$INSTDIR/webapps/FooApp/WEB-INF  ### Tomcat Server Configuration FilesEdit You need to create a tomcat configuration file for each of the instances that you would like to have. The pattern is followed here of having an instance number proceeded by the lower case letter "i". Put the first server configuration file at the following location. $INSTDIR/server_i1.xml


Here is an example of how this file might look. There is no coverage of the individual settings here as the reader is expected to review the tomcat documentation to discover the specific meanings of these settings.

#### Tomcat 5Edit

<Server port="7071" shutdown="SHUTDOWN">
<Service name="Catalina">
enableLookups="false" acceptCount="100"

<Connector port="9091" enableLookups="false" protocol="AJP/1.3" />

<Engine name="i1" defaultHost="appserver1.foo.co.nz" jvmRoute="i1">
<Host name="appserver1.foo.co.nz"
appBase="/home/fooapp/webapps"
unpackWARs="true" autoDeploy="false"
xmlValidation="false" xmlNamespaceAware="false">
<Manager distributable="false" />
</Context>
</Host>
</Engine>

</Service>
</Server>


#### Tomcat 3Edit

  <?xml version="1.0" encoding="ISO-8859-1"?>

<Server>
<ContextManager workDir="work">

<AutoDeploy source="modules" target="modules" redeploy="true" />
<AutoWebApp dir="modules" host="DEFAULT" trusted="true"/>

<SimpleMapper1 />

<SessionExpirer checkInterval="60" />
<SessionIdGenerator randomClass="java.security.SecureRandom" />

<ErrorHandler showDebugInfo="true" />

<Jdk12Interceptor />
<Servlet22Interceptor />

<SimpleSessionStore maxActiveSessions="256" />

<Http10Connector  port="8081" secure="false" />
<Ajp13Connector port="9091" tomcatAuthentication="false" shutdownEnable="true" />

</ContextManager>
</Server>


Assuming that there will be three instances in this example deploy, this entire file should be replicated and modified twice for the other two instances. For the other instances' server configuration files, change the "i1" (Tomcat 5 only) by modifying the numerical component and change the port numbers by making the last digit the instance number. For example, the ports 7071, 8081 and 9091 are used here. For "i2", use 7072, 8082 and 9092.

You should have three files now present called server_i1.xml, server_i2.xml and server_i3.xml in the directory $INSTDIR. ### Startup An InstanceEdit To startup an instance, issue a command as follows. You should issue this command for each of the server configuration files. The$JAVA_HOME shell environment variable should have been setup correctly before launching an instance.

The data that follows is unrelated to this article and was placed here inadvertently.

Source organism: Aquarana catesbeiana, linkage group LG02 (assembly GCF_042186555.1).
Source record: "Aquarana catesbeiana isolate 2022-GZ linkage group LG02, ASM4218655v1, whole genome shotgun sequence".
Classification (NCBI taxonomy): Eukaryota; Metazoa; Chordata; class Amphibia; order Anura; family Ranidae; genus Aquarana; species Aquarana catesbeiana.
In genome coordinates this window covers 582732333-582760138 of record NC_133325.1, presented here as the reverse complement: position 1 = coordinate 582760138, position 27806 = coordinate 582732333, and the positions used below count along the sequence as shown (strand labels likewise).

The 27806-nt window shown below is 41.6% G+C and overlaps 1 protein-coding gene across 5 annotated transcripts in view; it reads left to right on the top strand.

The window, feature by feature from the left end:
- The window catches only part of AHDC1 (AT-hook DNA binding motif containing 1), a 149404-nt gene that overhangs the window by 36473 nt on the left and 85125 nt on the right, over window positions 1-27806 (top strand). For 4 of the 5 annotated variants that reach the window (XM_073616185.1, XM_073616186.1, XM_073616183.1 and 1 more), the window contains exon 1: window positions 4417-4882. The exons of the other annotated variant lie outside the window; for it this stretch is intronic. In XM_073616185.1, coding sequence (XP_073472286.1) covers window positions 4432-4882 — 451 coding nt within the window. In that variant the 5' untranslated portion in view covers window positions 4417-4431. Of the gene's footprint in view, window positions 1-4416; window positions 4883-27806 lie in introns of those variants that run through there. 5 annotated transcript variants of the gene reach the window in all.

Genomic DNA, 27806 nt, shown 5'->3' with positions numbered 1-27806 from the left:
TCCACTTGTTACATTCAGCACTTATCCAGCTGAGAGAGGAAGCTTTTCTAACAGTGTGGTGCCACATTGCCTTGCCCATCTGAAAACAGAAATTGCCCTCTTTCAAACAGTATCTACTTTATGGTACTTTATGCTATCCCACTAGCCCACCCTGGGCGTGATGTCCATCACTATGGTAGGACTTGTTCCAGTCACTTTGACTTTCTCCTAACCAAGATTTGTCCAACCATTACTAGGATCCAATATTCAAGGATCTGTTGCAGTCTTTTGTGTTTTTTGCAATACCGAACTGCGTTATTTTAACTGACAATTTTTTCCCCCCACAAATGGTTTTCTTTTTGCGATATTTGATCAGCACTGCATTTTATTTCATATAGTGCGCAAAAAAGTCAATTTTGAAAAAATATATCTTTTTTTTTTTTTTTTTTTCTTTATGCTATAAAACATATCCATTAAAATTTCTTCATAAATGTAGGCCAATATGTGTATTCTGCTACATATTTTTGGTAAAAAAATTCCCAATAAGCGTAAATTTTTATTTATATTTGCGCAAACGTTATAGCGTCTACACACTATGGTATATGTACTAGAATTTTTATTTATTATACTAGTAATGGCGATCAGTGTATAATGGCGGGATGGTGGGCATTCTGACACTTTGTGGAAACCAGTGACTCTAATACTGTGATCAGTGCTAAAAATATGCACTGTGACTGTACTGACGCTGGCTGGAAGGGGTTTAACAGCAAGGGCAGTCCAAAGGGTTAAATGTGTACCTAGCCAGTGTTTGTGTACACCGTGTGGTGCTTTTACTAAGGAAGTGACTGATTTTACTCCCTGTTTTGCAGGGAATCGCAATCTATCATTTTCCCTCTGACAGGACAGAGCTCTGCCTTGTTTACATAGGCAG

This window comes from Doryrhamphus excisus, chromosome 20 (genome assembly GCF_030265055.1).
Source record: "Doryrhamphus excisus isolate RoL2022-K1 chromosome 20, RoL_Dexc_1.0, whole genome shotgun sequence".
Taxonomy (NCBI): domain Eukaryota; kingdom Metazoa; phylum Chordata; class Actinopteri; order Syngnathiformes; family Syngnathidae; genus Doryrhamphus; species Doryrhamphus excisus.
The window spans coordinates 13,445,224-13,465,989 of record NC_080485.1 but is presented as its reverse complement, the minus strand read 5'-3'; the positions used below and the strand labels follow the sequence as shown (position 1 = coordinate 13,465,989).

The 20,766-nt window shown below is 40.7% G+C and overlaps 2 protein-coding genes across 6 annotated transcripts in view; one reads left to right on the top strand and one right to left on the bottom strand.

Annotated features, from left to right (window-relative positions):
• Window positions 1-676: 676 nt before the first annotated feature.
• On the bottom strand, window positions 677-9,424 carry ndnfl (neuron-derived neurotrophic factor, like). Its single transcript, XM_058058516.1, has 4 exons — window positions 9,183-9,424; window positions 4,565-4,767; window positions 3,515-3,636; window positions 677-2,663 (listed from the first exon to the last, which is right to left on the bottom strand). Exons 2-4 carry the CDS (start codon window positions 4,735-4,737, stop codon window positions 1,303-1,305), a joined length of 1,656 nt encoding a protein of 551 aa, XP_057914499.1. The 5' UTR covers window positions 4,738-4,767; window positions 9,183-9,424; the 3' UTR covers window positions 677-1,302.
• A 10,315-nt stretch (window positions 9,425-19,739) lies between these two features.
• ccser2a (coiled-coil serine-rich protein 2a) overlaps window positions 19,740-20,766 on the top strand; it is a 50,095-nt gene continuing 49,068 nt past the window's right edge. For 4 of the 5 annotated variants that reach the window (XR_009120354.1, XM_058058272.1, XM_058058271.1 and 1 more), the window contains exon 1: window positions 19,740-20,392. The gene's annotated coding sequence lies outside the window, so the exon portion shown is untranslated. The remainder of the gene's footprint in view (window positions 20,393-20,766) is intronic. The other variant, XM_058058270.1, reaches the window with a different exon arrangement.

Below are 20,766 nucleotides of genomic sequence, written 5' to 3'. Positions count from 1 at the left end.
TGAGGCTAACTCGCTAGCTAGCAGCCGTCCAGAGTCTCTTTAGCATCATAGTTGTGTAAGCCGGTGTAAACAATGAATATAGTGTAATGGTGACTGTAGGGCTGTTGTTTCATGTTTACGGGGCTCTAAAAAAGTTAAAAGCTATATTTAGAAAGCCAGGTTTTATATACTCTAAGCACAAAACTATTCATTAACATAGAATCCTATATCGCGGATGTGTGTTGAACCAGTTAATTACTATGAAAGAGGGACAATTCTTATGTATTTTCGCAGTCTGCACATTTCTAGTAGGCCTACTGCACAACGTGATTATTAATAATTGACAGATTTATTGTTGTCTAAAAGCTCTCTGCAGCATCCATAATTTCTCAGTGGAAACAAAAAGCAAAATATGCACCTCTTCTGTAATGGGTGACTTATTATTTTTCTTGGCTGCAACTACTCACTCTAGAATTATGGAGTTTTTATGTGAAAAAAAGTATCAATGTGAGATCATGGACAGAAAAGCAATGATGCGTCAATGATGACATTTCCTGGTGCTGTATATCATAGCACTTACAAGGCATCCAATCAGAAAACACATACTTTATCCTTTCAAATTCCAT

#### Tomcat 5Edit

$TOMCATDIR/bin/startup.sh -config$INSTDIR/server_i1.xml


### Shutdown An InstanceEdit

To shutdown an instance, issue a command as follows.

#### Tomcat 5Edit

$TOMCATDIR/bin/shutdown.sh -config$INSTDIR/server_i1.xml


It is also possible to use the UNIX telnet command to connect to the port described in the server configuration file's Server tag and type the word supplied in the shutdown attribute to take out the Tomcat instance.

#### Tomcat 3Edit

TOMCATDIR/bin/shutdown -ajp13 -port 9091


A final deployment usually involves apache feeding inbound requests to instances and handling situations where an instance has gone down and balancing load over the instances that are currently running. This job is undertaken by mod_jk which is a module for apache written by the Tomcat group. This module communicates with the tomcat instances using a protocol called AJP. This protocol carries all the information required to check instances are operational as well as relaying requests to the instances. It is assumed that the configuration as well as binaries for the mod_jk apache module will be located at $JKDIR. ### Compiling and InstallingEdit Instructions for downloading and installing mod_jk can be obtained from the Tomcat website. The mod_jk.so binary should be located at the following path. $JKDIR/mod_jk.so


Add a line to your system's apache httpd configuration file like this:

Include /opt/modjk/apache.conf


Edit this file to look like this:

LoadModule jk_module /opt/modjk/mod_jk.so

JkLogFile /opt/modjk/mod_jk.log
JkLogLevel info

JkWorkerProperty worker.i1.type=ajp13
JkWorkerProperty worker.i1.port=9091
JkWorkerProperty worker.i1.host=appserver1.foo.co.nz
JkWorkerProperty worker.i1.lbfactor=1
JkWorkerProperty worker.i2.type=ajp13
JkWorkerProperty worker.i2.port=9092
JkWorkerProperty worker.i2.host=appserver1.foo.co.nz
JkWorkerProperty worker.i2.lbfactor=1
JkWorkerProperty worker.i3.type=ajp13
JkWorkerProperty worker.i3.port=9093
JkWorkerProperty worker.i3.host=appserver1.foo.co.nz
JkWorkerProperty worker.i3.lbfactor=1



Again, the details of the exact settings will not be covered in this article, but this should provide a simple guide to setting up this file to provide for a multi-instance deploy under Tomcat.

### Restart ApacheEdit

Now restart apache with the following command:

sudo apachectl restart


### Test ApplicationEdit

Now you can test your application using a URL such as this one.

http://www.foo.co.nz/FooApp/WebObjects/FooApp.woa


All three instances that you have setup should take some of the inbound requests.

### Choosing the Right InstanceEdit

mod_jk ensures that requests that have started a session will be directed to the correct instance where the session originated. This behaviour is known as {\it sticky sessions}. It does not appear to be possible to nominate the instance from the servlet container in another way.